In addition to flying the airplane from the point of simulated engine failure to where a reasonable safe landing could be made, the student should also be taught certain emergency cockpit procedures. The habit of performing these cockpit procedures should be developed to such an extent that, when an engine failure actually occurs, the student will check the critical items that would be necessary to get the engine operating again while selecting a field and planning an approach. Combining the two operations— accomplishing emergency procedures and planning and flying the approach—will be difficult for the student during the early training in emergency landings.

There are definite steps and procedures to be followed in a simulated emergency landing. Although they may differ somewhat from the procedures used in an actual emergency, they should be learned thoroughly by the student, and each step called out to the instructor. The use of a checklist is strongly recommended. Most airplane manufacturers provide a checklist of the appropriate items. [Figure 8-30]

Sample emergency checklist Figure 8-30. Sample emergency checklist.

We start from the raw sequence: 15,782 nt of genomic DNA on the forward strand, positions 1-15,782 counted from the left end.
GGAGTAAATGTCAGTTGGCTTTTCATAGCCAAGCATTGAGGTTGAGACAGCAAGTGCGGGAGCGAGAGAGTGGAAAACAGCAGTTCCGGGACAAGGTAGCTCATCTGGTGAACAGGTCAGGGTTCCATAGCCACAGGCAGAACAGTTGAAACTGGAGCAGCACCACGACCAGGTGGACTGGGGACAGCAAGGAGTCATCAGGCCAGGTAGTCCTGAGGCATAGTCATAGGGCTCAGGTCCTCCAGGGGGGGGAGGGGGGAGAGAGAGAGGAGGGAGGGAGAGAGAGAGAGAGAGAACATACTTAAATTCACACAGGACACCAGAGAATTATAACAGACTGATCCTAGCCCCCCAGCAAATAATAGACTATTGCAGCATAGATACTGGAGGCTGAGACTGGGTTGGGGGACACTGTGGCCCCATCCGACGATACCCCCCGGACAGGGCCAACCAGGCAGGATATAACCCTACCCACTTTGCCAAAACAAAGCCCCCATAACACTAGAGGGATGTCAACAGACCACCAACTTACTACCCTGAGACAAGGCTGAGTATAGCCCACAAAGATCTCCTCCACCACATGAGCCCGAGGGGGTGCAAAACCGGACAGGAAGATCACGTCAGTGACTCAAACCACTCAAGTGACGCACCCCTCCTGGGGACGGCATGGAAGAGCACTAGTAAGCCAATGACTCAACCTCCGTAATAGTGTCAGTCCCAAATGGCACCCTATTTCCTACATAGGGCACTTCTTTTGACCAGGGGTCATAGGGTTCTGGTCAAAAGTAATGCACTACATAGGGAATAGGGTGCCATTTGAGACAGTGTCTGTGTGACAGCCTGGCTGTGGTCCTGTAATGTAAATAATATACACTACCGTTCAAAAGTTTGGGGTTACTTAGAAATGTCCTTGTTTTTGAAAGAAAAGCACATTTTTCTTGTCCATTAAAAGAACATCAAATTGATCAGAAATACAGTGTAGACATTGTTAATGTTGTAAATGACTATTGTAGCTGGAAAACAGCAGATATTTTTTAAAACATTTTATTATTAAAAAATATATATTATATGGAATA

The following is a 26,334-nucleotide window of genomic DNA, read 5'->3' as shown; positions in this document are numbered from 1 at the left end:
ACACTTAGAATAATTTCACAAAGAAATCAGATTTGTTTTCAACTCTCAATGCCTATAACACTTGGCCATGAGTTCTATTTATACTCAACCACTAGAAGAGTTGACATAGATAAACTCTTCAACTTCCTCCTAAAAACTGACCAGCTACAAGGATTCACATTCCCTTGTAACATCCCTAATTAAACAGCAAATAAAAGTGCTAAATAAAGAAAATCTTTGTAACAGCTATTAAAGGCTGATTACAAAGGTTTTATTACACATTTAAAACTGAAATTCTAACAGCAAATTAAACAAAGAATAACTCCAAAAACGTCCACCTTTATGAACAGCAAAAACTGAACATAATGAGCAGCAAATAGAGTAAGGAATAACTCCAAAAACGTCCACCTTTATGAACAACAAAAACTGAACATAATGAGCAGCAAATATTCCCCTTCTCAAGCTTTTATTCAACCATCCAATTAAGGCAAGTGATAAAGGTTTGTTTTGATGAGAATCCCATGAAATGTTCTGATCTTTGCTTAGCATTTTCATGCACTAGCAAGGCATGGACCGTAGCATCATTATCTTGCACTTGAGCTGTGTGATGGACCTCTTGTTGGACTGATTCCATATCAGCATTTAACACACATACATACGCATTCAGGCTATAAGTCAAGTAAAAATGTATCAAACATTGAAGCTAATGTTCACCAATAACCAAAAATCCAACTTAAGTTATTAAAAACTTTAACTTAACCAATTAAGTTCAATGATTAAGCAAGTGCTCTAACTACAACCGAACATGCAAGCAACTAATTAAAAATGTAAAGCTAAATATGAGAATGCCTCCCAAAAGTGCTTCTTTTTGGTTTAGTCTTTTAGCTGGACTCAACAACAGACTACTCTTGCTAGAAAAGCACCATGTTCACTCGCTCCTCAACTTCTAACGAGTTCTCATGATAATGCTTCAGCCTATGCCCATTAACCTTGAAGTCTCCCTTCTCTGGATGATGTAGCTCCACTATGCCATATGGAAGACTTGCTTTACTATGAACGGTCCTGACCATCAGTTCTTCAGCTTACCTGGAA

Critical items to be checked should include the position of the fuel tank selector, the quantity of fuel in the tank selected, the fuel pressure gauge to see if the electric fuel pump is needed, the position of the mixture control, the position of the magneto switch, and the use of carburetor heat. Many actual emergency landings have been made and later found to be the result of the fuel selector valve being positioned to an empty tank while the other tank had plenty of fuel. It may be wise to change the position of the fuel selector valve even though the fuel gauge indicates fuel in all tanks because fuel gauges can be inaccurate. Many actual emergency landings could have been prevented if the pilots had developed the habit of checking these critical items during flight training to the extent that it carried over into later flying.

Instruction in emergency procedures should not be limited to simulated emergency landings caused by power failures. Other emergencies associated with the operation of the airplane should be explained, demonstrated, and practiced if practicable. Among these emergencies are such occurrences as fire in flight, electrical or hydraulic system malfunctions, unexpected severe weather conditions, engine overheating, imminent fuel
exhaustion, and the emergency operation of airplane systems and equipment.

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Copyright 2012
PED Publication